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Fixing the Toronto Maple Leafs Power Play

Toronto Maple Leafs Power Play

The Toronto Maple Leafs began the year with one of their best starts ever. Having such an incredible power play helped them have such a strong start. They were second in the NHL in xGF/60 on the power play until the end of February. The Leafs were converting on 32.4% of their chances on the power play. Something switched in March though. Since then, the Leafs have only scored on 4 of their 32 opportunities. While the Toronto Maple Leafs power play was expected to regress, this drop in production is more than anyone could have predicted. Let’s look at how the Toronto Maple Leafs power play can be fixed.

Adjusting the Toronto Maple Leafs Power Play

Including Nylander on the Power Play

We’ve written about the Toronto Maple Leafs power play before, and one of my suggestions remains the same. William Nylander needs to be on the top power play unit. Since Wayne Simmonds returned, Nylander’s time on the top power play unit has been sparse at best and that needs to end. Nylander is one of the best players on the Leafs at entering the zone with control (albeit at 5-on-5, but it speaks to his skill at it). Having him on the power play with Mitch Marner, who is historically a good player at entering the zone, would allow them to have two options to enter the zone from the drop pass. While the Leafs have been very effective at gaining the zone at 5v4 this season, (64% according to Corey Sznajder) adding Nylander back to the unit could help improve that further.

Toronto Maple Leafs Power PlayToronto Maple Leafs Power Play

Data and visuals from HockeyViz

Second, Nylander is fantastic offensively on the power play. As we can see above, the power play is so much more effective with Nylander than without. He can assist in generating chances. So far this season, Nylander is third league-wide in xGF/60 on the power play. Nylander’s strength truly lies in his passing. He is third in the NHL in high danger passes/60 (again, at 5v5, though the skill translates). Putting Nylander with such a dangerous shooter like Auston Matthews should be a no-brainer.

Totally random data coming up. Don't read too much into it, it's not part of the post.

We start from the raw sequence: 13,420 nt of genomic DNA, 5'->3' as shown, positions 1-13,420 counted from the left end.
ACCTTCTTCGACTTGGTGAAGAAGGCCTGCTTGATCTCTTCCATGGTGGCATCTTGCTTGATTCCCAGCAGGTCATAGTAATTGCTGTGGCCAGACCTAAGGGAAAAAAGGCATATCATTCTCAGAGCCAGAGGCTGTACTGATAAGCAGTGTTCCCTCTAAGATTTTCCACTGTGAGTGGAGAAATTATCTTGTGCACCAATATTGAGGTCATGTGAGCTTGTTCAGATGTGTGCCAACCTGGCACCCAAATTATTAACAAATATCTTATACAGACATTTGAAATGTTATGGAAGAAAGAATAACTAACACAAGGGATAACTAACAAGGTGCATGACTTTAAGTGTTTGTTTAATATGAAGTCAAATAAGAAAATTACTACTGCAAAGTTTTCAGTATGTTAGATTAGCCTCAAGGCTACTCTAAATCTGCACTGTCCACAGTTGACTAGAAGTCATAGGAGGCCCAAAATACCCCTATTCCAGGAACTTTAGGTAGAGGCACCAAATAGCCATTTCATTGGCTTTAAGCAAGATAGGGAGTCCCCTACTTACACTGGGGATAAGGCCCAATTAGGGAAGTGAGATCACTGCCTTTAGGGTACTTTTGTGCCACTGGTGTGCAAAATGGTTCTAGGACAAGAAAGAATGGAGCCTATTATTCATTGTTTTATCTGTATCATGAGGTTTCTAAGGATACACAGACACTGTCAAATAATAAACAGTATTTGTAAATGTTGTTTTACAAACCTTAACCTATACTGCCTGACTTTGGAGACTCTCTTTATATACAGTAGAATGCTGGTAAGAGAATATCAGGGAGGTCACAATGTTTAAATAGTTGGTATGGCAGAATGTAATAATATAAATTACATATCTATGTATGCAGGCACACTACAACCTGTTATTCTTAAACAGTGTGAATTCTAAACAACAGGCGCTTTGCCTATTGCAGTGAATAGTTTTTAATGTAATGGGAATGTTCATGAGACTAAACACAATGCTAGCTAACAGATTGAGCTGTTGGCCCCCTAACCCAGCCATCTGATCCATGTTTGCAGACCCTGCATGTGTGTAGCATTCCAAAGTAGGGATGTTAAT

Switching Up the Gameplan

The Leafs have still been first league-wide in xGF/60 on the power play from March 1st to March 31st. Their quality of play hasn’t suffered as much. It’s their shooting percentage that has plummeted. This could be as a result of Matthews’ wrist injury. If this is the case, switching the focus to John Tavares on the power-play as the goalscorer could be an effective alternative. Tavares has the highest ixG on the Leafs on the power play. Higher than even  Matthews. While this likely comes from his location being so close to the net, he is still an effective power play player. And more importantly, he has a healthy wrist.

If the wrist injury is healed or healing (which it seemingly is based on recent performances), then keeping Matthews as the primary shooter can remain the plan for the Leafs. A healthy wrist will hopefully help the shooting percentage.

Changing the Defenceman

T.J. Brodie should be on the top power play unit over Morgan Rielly. Hear me out. We have made my thoughts very clear about how we think defencemen should operate on the power play. Ever since the Tyson Barrie experiment, some have been yelling (along with many others) that defencemen should not shoot on the power play. Rielly does that way too much for some people’s liking. The chances defencemen take often get blocked, and when they don’t they’re low percentage chances from the point. Rielly has the most shots blocked on the power play on the Leafs. His iCF is 35 whereas his iFF is 19. And off these shots, he doesn’t generate a high-quality shot, with only a 1.12 ixG on the power play.

Brodie, on the other hand, is a much more “pass first” minded defenceman. His style of play is more desirable for the Maple Leafs based on the elite forwards they have. Brodie, while in a smaller sample size, has had strong results on the power play.

Toronto Maple Leafs Power Play

Data and visuals from Evolving-Hockey

Brodie has been outperforming Rielly this season on the power play. While the sample size is very key to keep in mind when evaluating the performances, I believe Brodie has warranted at least a look at the point player on the top unit.

The Leafs have one of the best power plays in the league still. They generate chances but are struggling to bury them. There are tweaks they can make to optimize the power play, and alter their plan as Matthews’ wrist recovers.

Main photo:
Embed from Getty Images


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